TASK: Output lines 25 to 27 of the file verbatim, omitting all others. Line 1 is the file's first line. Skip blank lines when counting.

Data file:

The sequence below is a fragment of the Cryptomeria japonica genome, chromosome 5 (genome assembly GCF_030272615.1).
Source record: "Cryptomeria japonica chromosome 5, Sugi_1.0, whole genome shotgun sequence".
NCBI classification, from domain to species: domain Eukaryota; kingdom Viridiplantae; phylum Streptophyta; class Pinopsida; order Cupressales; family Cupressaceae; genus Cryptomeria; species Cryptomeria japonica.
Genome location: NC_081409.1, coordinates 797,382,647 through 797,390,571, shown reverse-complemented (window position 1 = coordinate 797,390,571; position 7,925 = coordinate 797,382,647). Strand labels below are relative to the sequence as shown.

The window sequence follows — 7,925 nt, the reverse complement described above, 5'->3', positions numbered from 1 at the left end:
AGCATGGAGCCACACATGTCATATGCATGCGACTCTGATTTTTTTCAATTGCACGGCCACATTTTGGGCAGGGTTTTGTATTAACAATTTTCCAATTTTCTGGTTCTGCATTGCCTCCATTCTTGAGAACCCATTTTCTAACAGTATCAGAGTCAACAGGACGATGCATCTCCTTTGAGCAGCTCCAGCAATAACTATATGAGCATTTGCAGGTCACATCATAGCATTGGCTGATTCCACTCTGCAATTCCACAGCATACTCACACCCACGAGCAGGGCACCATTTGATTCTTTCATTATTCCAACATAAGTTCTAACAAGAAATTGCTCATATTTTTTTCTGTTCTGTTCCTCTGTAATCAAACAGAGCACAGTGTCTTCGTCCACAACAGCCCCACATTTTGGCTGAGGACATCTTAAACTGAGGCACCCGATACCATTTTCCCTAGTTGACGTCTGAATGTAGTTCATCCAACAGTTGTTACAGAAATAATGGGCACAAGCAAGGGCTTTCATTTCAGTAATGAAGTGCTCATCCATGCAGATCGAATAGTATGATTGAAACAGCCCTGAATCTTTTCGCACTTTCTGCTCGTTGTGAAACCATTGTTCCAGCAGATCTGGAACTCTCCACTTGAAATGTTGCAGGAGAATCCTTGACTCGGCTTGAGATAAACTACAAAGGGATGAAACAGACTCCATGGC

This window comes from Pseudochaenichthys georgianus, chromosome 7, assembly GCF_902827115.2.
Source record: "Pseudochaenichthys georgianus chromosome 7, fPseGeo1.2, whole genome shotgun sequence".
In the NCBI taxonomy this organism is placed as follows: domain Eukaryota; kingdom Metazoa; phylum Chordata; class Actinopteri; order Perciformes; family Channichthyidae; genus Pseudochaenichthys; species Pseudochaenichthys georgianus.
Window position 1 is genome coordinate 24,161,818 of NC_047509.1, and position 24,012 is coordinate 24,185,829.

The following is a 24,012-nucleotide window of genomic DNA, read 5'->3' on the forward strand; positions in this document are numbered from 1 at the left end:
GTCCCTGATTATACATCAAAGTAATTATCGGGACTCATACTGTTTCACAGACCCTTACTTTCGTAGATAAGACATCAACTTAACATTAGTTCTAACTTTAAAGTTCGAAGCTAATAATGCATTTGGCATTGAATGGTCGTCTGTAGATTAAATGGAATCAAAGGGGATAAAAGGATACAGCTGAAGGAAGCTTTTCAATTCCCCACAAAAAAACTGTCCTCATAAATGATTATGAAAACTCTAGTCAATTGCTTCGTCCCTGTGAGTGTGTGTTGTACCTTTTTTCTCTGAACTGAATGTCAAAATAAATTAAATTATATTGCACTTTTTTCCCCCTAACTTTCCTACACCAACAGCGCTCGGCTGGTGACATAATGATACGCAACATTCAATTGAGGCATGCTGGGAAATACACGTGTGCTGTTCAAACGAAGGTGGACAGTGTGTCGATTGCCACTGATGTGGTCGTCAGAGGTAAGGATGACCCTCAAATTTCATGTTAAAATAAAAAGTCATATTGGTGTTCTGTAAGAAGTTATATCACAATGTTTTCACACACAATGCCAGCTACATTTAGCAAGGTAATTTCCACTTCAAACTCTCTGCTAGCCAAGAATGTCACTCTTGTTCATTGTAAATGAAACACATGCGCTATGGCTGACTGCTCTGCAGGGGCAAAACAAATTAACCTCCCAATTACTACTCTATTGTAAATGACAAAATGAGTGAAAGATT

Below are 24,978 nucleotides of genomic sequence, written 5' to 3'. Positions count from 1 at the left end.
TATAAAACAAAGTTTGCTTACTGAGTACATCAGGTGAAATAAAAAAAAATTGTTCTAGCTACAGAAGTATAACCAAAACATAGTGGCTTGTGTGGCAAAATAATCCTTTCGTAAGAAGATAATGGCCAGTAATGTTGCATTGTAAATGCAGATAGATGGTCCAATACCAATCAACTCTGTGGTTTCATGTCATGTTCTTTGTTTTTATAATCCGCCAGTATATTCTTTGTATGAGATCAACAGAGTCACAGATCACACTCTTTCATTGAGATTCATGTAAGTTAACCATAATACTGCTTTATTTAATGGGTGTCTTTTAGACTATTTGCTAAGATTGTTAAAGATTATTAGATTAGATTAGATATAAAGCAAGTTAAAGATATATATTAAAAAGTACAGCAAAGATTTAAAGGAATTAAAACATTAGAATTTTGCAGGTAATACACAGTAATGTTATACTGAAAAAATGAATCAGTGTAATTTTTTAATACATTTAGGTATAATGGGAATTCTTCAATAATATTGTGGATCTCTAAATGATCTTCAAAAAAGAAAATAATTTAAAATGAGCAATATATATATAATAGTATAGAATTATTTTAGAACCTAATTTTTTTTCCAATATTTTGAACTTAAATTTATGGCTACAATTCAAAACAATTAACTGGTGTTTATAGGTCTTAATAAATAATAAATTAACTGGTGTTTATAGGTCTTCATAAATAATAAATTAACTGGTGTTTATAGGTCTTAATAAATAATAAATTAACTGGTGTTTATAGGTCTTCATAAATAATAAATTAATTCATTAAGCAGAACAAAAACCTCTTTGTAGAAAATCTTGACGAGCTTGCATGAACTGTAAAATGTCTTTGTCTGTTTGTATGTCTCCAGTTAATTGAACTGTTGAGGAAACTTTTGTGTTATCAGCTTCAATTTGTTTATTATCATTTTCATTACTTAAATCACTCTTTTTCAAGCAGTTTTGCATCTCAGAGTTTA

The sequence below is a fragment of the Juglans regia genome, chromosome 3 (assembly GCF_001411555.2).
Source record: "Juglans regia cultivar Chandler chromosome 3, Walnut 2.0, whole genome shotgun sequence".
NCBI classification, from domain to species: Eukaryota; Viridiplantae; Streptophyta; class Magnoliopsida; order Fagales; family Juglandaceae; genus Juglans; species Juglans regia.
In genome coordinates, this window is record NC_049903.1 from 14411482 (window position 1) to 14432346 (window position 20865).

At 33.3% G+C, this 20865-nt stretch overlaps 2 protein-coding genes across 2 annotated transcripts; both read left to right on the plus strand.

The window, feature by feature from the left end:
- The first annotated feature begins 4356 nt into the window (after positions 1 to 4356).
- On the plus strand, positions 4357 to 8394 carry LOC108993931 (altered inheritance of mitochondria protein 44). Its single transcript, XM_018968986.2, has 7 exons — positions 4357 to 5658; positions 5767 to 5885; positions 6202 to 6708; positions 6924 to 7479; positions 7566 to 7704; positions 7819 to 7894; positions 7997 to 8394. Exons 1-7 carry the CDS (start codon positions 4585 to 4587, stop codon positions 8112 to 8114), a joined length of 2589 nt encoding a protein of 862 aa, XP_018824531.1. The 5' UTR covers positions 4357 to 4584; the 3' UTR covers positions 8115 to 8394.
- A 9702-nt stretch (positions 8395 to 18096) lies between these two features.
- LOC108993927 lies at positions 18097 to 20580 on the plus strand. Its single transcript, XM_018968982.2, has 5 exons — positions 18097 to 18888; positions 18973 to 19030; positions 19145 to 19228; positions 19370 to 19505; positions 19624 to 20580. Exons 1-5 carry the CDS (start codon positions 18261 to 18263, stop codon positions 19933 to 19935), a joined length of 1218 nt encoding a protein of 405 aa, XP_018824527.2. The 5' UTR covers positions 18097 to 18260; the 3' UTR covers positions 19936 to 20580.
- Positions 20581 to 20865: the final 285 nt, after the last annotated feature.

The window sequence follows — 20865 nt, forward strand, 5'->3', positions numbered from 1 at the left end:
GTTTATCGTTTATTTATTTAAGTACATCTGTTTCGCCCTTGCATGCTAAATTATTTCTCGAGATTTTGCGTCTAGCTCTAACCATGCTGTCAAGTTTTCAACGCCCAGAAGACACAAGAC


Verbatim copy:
- Positions 20581 to 20865: the final 285 nt, after the last annotated feature.

The window sequence follows — 20865 nt, forward strand, 5'->3', positions numbered from 1 at the left end:
GTTTATCGTTTATTTATTTAAGTACATCTGTTTCGCCCTTGCATGCTAAATTATTTCTCGAGATTTTGCGTCTAGCTCTAACCATGCTGTCAAGTTTTCAACGCCCAGAAGACACAAGAC